Safe-Haven Buying Boosts Yen; Kiwi Underpinned by Central Bank CommentsThe U.S. Dollar weakened against the Japanese Yen and Australian and New Zealand Dollars after President Donald Trump ordered U.S. companies to start looking for an alternative to China. RBA Monetary Policy Minutes showed policymakers were willing to “wait and see” how the economy does after a pair of rate cuts in July and August. RBNZ Governor Adrian Orr said he was “pleased” with where interest rates were.
The Asia Pacific currencies posted mixed results last week with the Japanese Yen supported by renewed safe-haven buying and the Australian and New Zealand Dollars led lower by lingering domestic issues. The moves were a little deceiving, however. The Japanese Yen spent most of the week lower, but turned around on Friday when safe-haven demand increased in reaction to a steep sell-off in U.S. equity markets. A plunge in U.S. Treasury yields helped boost the Aussie and Kiwi on Friday, reducing some of their earlier losses in the week.
Looking ahead, escalating tensions between the United States and China will likely be supportive for the Japanese Yen, while keeping a lid on the Australian and New Zealand Dollars.
U.S. Dollar Impact
The U.S. Dollar weakened against the Japanese Yen and Australian and New Zealand Dollars after President Donald Trump ordered U.S. companies to start looking for an alternative to China. The move took place in response to Beijing imposing more tariffs on American goods, further escalating tensions between the two economic powerhouses in a prolonged trade dispute. Also contributing to the greenback’s weakness was a dovish speech by Federal Reserve Chairman Jerome Powell.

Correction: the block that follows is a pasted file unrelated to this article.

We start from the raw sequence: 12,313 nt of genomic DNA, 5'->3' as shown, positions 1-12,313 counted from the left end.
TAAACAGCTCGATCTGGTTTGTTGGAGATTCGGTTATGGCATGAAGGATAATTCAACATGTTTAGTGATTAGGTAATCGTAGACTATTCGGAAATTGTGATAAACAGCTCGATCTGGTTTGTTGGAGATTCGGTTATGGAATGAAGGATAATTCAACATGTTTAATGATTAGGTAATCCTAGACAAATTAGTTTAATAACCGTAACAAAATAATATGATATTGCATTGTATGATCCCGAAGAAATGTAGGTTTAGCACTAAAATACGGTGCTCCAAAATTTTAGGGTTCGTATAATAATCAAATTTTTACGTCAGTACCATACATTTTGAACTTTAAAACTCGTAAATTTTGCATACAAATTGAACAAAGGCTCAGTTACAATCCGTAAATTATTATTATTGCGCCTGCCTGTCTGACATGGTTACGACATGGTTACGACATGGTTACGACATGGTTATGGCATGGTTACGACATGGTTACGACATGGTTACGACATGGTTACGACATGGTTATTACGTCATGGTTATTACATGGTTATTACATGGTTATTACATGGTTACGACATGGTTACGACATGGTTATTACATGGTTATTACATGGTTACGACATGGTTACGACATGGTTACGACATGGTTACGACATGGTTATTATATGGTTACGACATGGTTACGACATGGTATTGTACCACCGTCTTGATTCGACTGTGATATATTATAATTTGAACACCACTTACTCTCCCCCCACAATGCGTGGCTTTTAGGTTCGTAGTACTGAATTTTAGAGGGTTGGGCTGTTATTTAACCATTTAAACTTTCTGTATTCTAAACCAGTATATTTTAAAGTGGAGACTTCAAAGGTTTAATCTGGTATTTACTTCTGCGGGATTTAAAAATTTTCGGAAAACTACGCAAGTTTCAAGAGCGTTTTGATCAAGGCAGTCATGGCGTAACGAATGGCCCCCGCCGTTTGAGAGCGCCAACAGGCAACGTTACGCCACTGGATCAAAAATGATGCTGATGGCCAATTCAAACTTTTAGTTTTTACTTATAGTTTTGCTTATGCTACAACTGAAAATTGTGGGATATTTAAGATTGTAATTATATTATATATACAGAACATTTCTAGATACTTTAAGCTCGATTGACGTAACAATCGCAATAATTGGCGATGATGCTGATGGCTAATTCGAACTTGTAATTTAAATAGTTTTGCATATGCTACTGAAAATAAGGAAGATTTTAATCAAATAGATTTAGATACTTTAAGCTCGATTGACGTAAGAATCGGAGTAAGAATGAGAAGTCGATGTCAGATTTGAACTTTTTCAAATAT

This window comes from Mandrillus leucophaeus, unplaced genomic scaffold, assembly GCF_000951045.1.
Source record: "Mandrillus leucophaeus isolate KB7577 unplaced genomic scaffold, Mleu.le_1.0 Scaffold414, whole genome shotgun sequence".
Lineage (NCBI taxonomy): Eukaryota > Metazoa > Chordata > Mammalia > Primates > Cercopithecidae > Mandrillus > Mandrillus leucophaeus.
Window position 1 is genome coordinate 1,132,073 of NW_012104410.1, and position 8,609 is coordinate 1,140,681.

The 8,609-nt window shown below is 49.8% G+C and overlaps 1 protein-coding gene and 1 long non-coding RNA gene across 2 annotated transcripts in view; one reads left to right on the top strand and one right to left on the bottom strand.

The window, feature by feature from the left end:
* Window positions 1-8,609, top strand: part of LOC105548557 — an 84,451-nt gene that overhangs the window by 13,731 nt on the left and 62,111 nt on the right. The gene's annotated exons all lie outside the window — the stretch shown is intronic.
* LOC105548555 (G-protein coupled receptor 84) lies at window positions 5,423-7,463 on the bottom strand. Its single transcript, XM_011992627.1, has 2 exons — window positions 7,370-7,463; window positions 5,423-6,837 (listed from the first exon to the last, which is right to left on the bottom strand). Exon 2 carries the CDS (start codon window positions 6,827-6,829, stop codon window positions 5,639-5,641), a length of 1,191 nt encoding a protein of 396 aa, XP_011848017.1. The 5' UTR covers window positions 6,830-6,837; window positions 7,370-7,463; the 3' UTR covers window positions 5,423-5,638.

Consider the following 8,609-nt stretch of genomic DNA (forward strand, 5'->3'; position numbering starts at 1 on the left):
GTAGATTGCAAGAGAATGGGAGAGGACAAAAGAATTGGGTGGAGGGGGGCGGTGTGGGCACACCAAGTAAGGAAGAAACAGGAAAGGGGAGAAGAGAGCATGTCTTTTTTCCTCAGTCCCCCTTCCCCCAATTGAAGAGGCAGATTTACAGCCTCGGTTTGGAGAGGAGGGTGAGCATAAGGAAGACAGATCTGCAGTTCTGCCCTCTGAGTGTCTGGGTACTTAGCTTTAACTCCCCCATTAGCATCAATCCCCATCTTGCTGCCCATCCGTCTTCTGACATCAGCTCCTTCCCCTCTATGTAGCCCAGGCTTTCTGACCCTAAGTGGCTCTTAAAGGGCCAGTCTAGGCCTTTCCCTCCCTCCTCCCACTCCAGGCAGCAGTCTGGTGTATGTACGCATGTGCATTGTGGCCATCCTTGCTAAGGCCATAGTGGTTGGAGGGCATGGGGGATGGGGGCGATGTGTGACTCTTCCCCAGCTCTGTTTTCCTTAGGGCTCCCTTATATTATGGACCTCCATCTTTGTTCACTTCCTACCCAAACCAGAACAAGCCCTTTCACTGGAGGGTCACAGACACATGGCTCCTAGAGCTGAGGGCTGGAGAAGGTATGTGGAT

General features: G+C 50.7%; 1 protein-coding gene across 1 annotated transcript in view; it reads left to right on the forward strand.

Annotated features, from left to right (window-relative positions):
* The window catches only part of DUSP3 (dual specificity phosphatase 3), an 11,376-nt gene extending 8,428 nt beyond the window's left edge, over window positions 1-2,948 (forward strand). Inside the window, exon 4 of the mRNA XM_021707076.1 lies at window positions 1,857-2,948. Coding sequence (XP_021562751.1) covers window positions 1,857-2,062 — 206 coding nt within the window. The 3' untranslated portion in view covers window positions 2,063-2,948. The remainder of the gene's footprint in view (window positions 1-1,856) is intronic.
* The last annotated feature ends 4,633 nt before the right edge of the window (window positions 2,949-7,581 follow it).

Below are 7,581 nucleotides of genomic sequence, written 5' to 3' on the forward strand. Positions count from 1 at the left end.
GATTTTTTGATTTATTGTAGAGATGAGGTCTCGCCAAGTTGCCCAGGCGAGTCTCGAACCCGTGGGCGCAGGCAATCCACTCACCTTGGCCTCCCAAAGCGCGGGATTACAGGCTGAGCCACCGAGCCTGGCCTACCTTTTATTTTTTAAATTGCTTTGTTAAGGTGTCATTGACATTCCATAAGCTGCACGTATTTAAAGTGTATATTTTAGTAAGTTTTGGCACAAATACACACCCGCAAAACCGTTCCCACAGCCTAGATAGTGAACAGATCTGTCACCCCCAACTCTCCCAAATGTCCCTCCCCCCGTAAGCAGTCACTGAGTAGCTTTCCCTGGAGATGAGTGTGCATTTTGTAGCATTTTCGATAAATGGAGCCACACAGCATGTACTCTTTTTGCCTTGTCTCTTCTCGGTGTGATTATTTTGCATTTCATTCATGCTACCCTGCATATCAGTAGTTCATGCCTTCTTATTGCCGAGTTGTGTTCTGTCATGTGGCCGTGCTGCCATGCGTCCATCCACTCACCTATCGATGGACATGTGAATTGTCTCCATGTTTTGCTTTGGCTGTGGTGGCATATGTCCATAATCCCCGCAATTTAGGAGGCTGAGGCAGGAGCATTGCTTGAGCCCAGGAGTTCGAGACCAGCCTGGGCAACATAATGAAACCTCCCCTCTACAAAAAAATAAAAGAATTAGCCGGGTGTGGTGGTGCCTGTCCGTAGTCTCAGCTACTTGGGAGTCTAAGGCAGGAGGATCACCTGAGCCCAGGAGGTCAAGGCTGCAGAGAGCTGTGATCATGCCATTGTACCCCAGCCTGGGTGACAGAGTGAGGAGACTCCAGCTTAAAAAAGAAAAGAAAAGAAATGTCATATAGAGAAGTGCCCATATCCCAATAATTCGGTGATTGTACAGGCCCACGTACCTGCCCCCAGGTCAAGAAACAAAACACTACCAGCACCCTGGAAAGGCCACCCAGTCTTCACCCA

President Trump triggered a steep break in the U.S. Dollar when he tweeted, “Our great American companies are hereby ordered to immediately start looking for an alternative to China, including bringing your companies HOME and making your products in the USA.”
Although the biggest reaction against the Yen, Aussie and Kiwi was to Trump’s tweet, remarks from Federal Reserve Chairman Jerome Powell did put some pressure on the dollar due to their dovish nature.
Powell did not announce a major stimulus measure to ease concerns over a slowdown in global economic growth, but did prepare investors for further interest rate cuts. Powell acknowledged the U.S. economy was in a “favorable place” and the Fed would “act as appropriate” to keep the current economic expansion on track.
Last week’s rally by the Japanese Yen was fueled by safe-haven buying. The catalysts were a steep plunge in U.S. equity markets and a drop in U.S. Treasury yields. For the first four days of the week, the currency was pressured by limited economic data, a more positive outlook for the U.S. economy and the possibility of hawkish comments from Fed Chair Powell.
The USD/JPY finished the week at 105.420, down 0.903 or -0.85%.
Domestically, Japan’s Trade Balance was -0.13 Trillion versus -0.15 Trillion. Flash Manufacturing PMI remained in contraction territory at 49.5, below the 49.8 forecast. All Industries Activity was -0.8% worse than the -0.7% estimate. The previous month was revised higher to 0.5%.
The Aussie received a boost early in the week when the Reserve Bank of Australia (RBA) Monetary Policy Minutes showed policymakers were willing to “wait and see” how the economy does after a pair of rate cuts in June and July. This helped reduce the chances of a September rate cut.
The AUD/USD settled at .6756, down 0.0027 or -0.40%.
New Zealand Dollar
The New Zealand Dollar drifted lower all week until Friday. The selling pressure was enough to take out the August 7 bottom that was reached after the Reserve Bank of New Zealand (RBNZ) shocked the markets with an unexpected 50-basis point rate cut.
The kiwi jumped from a three-and-a-half-year low after RBNZ Governor Adrian Orr said he was “pleased” with where interest rates were, dampening expectations of another rate cut in September.
The NZD/USD settled at .6396, down 0.0029 or -0.45%.